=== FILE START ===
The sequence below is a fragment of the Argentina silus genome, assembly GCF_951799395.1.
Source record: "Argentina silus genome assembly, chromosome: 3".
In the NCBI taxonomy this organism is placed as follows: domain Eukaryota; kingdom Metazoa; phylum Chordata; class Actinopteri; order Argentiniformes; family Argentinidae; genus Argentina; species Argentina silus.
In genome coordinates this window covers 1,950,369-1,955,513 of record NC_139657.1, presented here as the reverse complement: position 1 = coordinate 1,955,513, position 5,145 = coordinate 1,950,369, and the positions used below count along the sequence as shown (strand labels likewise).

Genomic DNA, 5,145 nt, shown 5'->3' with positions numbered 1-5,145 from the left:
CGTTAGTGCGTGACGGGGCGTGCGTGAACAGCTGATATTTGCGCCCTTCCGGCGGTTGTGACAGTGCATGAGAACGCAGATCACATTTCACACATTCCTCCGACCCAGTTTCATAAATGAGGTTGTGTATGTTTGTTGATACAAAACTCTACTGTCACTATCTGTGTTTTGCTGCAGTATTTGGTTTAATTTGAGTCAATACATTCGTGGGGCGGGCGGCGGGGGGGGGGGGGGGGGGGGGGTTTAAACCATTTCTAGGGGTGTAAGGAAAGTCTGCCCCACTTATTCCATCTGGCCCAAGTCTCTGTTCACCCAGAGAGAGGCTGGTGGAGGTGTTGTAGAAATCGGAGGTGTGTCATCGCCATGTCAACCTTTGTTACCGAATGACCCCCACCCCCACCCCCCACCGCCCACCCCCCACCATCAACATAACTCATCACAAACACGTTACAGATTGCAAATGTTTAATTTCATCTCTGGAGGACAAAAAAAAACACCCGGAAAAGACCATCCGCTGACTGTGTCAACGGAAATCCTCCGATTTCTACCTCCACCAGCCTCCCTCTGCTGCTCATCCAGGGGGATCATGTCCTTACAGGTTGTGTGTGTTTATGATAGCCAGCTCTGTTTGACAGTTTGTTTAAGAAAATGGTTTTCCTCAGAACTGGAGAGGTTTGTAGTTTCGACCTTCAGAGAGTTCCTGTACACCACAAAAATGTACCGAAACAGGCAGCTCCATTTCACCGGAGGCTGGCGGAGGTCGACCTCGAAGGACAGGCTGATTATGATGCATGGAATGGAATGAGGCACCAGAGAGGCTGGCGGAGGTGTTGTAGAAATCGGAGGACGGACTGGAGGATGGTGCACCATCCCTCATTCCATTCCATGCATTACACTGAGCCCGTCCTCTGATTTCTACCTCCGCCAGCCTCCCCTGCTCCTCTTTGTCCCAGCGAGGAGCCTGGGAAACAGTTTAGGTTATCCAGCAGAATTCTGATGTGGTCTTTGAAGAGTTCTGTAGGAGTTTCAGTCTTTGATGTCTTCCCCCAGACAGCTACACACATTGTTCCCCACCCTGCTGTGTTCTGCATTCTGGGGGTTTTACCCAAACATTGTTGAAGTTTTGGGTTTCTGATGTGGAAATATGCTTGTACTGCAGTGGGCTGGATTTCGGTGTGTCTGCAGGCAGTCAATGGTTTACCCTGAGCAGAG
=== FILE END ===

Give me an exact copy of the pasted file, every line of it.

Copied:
The sequence below is a fragment of the Argentina silus genome, assembly GCF_951799395.1.
Source record: "Argentina silus genome assembly, chromosome: 3".
In the NCBI taxonomy this organism is placed as follows: domain Eukaryota; kingdom Metazoa; phylum Chordata; class Actinopteri; order Argentiniformes; family Argentinidae; genus Argentina; species Argentina silus.
In genome coordinates this window covers 1,950,369-1,955,513 of record NC_139657.1, presented here as the reverse complement: position 1 = coordinate 1,955,513, position 5,145 = coordinate 1,950,369, and the positions used below count along the sequence as shown (strand labels likewise).

Genomic DNA, 5,145 nt, shown 5'->3' with positions numbered 1-5,145 from the left:
CGTTAGTGCGTGACGGGGCGTGCGTGAACAGCTGATATTTGCGCCCTTCCGGCGGTTGTGACAGTGCATGAGAACGCAGATCACATTTCACACATTCCTCCGACCCAGTTTCATAAATGAGGTTGTGTATGTTTGTTGATACAAAACTCTACTGTCACTATCTGTGTTTTGCTGCAGTATTTGGTTTAATTTGAGTCAATACATTCGTGGGGCGGGCGGCGGGGGGGGGGGGGGGGGGGGGGTTTAAACCATTTCTAGGGGTGTAAGGAAAGTCTGCCCCACTTATTCCATCTGGCCCAAGTCTCTGTTCACCCAGAGAGAGGCTGGTGGAGGTGTTGTAGAAATCGGAGGTGTGTCATCGCCATGTCAACCTTTGTTACCGAATGACCCCCACCCCCACCCCCCACCGCCCACCCCCCACCATCAACATAACTCATCACAAACACGTTACAGATTGCAAATGTTTAATTTCATCTCTGGAGGACAAAAAAAAACACCCGGAAAAGACCATCCGCTGACTGTGTCAACGGAAATCCTCCGATTTCTACCTCCACCAGCCTCCCTCTGCTGCTCATCCAGGGGGATCATGTCCTTACAGGTTGTGTGTGTTTATGATAGCCAGCTCTGTTTGACAGTTTGTTTAAGAAAATGGTTTTCCTCAGAACTGGAGAGGTTTGTAGTTTCGACCTTCAGAGAGTTCCTGTACACCACAAAAATGTACCGAAACAGGCAGCTCCATTTCACCGGAGGCTGGCGGAGGTCGACCTCGAAGGACAGGCTGATTATGATGCATGGAATGGAATGAGGCACCAGAGAGGCTGGCGGAGGTGTTGTAGAAATCGGAGGACGGACTGGAGGATGGTGCACCATCCCTCATTCCATTCCATGCATTACACTGAGCCCGTCCTCTGATTTCTACCTCCGCCAGCCTCCCCTGCTCCTCTTTGTCCCAGCGAGGAGCCTGGGAAACAGTTTAGGTTATCCAGCAGAATTCTGATGTGGTCTTTGAAGAGTTCTGTAGGAGTTTCAGTCTTTGATGTCTTCCCCCAGACAGCTACACACATTGTTCCCCACCCTGCTGTGTTCTGCATTCTGGGGGTTTTACCCAAACATTGTTGAAGTTTTGGGTTTCTGATGTGGAAATATGCTTGTACTGCAGTGGGCTGGATTTCGGTGTGTCTGCAGGCAGTCAATGGTTTACCCTGAGCAGAG